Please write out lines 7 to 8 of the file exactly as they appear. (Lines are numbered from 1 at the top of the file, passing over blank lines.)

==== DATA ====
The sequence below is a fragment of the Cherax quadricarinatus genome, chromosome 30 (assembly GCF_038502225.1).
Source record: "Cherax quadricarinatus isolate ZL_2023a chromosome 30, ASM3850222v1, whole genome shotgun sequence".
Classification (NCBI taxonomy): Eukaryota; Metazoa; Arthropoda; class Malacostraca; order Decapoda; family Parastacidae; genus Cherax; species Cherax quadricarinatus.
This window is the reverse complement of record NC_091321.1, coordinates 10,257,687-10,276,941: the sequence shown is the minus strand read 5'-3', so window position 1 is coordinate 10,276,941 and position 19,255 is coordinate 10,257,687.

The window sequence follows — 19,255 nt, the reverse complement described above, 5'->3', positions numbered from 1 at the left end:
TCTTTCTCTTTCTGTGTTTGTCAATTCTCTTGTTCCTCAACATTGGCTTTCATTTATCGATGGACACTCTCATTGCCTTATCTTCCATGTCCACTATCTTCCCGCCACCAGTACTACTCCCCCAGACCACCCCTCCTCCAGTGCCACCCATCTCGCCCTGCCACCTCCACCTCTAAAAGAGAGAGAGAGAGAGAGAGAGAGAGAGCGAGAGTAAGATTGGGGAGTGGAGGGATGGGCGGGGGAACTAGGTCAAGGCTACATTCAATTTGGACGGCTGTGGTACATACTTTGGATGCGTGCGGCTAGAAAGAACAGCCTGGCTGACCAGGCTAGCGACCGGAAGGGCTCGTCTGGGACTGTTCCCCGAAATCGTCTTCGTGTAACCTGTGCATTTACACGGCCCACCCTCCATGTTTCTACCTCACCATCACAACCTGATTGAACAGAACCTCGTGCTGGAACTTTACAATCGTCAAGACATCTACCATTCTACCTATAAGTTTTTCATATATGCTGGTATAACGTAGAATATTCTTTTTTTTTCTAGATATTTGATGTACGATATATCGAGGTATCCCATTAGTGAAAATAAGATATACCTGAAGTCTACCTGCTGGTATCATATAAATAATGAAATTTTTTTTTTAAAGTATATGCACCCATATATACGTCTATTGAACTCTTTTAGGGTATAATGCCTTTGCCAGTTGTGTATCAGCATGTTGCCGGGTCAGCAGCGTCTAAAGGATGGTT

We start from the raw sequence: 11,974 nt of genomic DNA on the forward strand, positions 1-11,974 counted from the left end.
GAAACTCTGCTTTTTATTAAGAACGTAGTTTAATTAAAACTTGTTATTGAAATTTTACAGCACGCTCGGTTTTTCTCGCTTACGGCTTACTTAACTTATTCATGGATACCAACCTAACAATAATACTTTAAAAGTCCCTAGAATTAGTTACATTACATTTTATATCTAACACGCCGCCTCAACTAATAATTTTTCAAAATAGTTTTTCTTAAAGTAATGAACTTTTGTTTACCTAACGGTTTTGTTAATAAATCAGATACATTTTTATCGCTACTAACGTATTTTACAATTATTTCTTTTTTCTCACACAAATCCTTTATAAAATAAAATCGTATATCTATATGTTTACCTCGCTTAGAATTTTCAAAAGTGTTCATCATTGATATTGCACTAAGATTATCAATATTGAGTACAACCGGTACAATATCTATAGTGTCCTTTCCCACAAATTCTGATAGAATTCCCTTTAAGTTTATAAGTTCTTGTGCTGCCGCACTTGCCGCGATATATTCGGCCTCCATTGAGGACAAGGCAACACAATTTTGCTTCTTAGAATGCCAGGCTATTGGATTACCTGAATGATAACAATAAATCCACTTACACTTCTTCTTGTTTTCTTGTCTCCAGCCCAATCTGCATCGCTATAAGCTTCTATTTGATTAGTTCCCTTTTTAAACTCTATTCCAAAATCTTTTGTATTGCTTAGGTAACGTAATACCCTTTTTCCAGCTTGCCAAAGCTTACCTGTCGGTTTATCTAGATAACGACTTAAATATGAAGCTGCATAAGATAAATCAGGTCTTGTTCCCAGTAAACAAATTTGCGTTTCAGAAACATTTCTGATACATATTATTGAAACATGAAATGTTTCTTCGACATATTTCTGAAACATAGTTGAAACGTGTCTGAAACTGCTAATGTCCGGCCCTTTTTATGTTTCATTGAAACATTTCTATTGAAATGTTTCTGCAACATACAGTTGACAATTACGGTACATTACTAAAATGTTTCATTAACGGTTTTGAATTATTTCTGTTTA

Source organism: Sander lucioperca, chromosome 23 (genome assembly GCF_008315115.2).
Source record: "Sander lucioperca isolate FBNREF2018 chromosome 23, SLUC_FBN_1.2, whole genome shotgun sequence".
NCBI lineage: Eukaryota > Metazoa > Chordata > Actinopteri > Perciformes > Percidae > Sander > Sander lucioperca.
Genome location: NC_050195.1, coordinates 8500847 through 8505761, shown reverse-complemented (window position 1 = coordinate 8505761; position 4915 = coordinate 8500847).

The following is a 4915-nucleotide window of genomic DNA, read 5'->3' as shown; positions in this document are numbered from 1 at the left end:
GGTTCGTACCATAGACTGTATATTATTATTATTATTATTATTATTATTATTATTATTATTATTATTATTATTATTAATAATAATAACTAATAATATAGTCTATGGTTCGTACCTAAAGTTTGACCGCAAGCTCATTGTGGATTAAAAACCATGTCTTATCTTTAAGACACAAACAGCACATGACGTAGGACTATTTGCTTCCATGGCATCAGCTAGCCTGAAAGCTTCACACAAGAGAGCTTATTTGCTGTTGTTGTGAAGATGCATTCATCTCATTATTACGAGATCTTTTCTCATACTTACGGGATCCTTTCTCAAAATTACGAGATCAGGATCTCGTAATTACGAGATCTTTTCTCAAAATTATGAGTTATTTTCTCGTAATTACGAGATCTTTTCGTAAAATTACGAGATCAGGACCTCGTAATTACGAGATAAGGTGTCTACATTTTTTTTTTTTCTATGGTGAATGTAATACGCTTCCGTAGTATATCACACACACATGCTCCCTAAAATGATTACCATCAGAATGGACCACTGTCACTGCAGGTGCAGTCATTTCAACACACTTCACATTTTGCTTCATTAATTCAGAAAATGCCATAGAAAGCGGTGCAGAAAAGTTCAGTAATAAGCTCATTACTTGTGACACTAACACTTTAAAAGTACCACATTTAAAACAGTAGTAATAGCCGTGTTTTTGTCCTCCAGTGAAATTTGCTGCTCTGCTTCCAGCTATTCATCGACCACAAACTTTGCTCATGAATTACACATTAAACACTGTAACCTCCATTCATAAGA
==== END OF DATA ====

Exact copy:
We start from the raw sequence: 11,974 nt of genomic DNA on the forward strand, positions 1-11,974 counted from the left end.
GAAACTCTGCTTTTTATTAAGAACGTAGTTTAATTAAAACTTGTTATTGAAATTTTACAGCACGCTCGGTTTTTCTCGCTTACGGCTTACTTAACTTATTCATGGATACCAACCTAACAATAATACTTTAAAAGTCCCTAGAATTAGTTACATTACATTTTATATCTAACACGCCGCCTCAACTAATAATTTTTCAAAATAGTTTTTCTTAAAGTAATGAACTTTTGTTTACCTAACGGTTTTGTTAATAAATCAGATACATTTTTATCGCTACTAACGTATTTTACAATTATTTCTTTTTTCTCACACAAATCCTTTATAAAATAAAATCGTATATCTATATGTTTACCTCGCTTAGAATTTTCAAAAGTGTTCATCATTGATATTGCACTAAGATTATCAATATTGAGTACAACCGGTACAATATCTATAGTGTCCTTTCCCACAAATTCTGATAGAATTCCCTTTAAGTTTATAAGTTCTTGTGCTGCCGCACTTGCCGCGATATATTCGGCCTCCATTGAGGACAAGGCAACACAATTTTGCTTCTTAGAATGCCAGGCTATTGGATTACCTGAATGATAACAATAAATCCACTTACACTTCTTCTTGTTTTCTTGTCTCCAGCCCAATCTGCATCGCTATAAGCTTCTATTTGATTAGTTCCCTTTTTAAACTCTATTCCAAAATCTTTTGTATTGCTTAGGTAACGTAATACCCTTTTTCCAGCTTGCCAAAGCTTACCTGTCGGTTTATCTAGATAACGACTTAAATATGAAGCTGCATAAGATAAATCAGGTCTTGTTCCCAGTAAACAAATTTGCGTTTCAGAAACATTTCTGATACATATTATTGAAACATGAAATGTTTCTTCGACATATTTCTGAAACATAGTTGAAACGTGTCTGAAACTGCTAATGTCCGGCCCTTTTTATGTTTCATTGAAACATTTCTATTGAAATGTTTCTGCAACATACAGTTGACAATTACGGTACATTACTAAAATGTTTCATTAACGGTTTTGAATTATTTCTGTTTA